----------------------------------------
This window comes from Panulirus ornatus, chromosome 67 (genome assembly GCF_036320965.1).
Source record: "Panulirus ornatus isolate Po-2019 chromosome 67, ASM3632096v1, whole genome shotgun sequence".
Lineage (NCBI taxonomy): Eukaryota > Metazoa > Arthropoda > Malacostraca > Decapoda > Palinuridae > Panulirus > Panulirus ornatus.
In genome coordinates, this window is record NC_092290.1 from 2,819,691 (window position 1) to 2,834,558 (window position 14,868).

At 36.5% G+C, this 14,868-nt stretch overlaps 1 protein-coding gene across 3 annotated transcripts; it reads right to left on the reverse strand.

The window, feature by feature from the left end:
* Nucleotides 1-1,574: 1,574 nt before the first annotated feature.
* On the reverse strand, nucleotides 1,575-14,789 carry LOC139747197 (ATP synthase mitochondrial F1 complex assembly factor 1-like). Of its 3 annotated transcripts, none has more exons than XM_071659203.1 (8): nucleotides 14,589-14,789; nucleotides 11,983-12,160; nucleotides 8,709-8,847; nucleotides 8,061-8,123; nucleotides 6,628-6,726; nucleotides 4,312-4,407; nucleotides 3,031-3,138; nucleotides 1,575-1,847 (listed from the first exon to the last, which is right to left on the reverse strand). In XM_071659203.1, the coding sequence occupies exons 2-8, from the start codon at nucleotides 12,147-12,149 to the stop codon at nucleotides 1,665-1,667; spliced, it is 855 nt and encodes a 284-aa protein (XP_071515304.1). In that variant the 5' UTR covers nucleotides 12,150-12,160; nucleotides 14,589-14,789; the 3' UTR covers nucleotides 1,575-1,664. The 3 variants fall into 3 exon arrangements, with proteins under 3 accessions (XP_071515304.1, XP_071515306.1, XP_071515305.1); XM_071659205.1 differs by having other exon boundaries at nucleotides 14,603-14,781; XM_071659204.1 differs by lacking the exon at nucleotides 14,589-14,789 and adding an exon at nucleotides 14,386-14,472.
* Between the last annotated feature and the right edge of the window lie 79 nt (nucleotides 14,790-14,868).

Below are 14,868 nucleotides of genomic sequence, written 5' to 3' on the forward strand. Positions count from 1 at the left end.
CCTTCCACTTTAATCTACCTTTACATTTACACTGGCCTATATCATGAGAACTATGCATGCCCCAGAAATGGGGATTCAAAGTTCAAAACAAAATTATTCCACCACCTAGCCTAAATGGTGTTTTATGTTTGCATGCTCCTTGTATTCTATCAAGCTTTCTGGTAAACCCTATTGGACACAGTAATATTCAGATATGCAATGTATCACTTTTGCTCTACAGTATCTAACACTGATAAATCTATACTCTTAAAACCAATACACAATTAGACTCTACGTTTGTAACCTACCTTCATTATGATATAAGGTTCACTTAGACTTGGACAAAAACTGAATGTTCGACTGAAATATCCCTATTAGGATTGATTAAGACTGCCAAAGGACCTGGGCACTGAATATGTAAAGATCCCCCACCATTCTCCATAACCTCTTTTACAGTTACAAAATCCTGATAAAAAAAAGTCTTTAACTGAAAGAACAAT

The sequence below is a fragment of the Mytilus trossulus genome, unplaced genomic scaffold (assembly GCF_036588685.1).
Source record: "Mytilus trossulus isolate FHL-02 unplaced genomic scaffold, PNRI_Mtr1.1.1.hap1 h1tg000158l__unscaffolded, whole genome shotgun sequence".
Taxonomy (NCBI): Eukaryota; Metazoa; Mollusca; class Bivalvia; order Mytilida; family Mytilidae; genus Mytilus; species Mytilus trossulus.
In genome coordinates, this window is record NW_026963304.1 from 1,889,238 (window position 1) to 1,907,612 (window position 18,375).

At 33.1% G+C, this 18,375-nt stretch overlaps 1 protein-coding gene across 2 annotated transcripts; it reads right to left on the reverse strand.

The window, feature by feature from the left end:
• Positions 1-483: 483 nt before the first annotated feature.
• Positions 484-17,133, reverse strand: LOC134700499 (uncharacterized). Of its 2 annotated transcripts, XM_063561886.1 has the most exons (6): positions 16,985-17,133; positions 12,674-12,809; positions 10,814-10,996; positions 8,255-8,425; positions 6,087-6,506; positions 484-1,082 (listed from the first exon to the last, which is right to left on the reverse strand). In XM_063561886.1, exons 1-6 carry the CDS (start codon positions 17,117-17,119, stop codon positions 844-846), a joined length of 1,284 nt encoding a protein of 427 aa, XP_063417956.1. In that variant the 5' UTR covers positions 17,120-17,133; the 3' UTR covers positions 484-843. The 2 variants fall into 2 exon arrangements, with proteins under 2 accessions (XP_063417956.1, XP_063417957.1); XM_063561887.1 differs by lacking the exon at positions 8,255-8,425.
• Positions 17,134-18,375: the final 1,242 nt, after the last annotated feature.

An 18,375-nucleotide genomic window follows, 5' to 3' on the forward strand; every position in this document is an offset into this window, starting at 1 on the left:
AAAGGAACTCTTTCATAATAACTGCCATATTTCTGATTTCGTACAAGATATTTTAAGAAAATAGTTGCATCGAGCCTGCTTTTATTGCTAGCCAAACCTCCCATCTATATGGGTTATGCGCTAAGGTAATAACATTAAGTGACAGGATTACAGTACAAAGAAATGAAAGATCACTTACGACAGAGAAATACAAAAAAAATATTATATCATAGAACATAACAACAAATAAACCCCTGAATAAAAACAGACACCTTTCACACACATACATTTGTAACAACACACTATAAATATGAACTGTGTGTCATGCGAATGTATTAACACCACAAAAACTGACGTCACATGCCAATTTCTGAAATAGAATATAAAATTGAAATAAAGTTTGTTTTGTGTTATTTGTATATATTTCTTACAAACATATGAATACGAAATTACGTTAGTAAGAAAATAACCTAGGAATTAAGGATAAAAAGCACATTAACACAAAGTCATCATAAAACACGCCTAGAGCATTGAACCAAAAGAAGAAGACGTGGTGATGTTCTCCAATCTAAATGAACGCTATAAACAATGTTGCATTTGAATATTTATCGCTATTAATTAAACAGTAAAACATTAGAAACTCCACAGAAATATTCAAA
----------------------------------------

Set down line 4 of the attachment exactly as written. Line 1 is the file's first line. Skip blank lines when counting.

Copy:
In genome coordinates, this window is record NC_092290.1 from 2,819,691 (window position 1) to 2,834,558 (window position 14,868).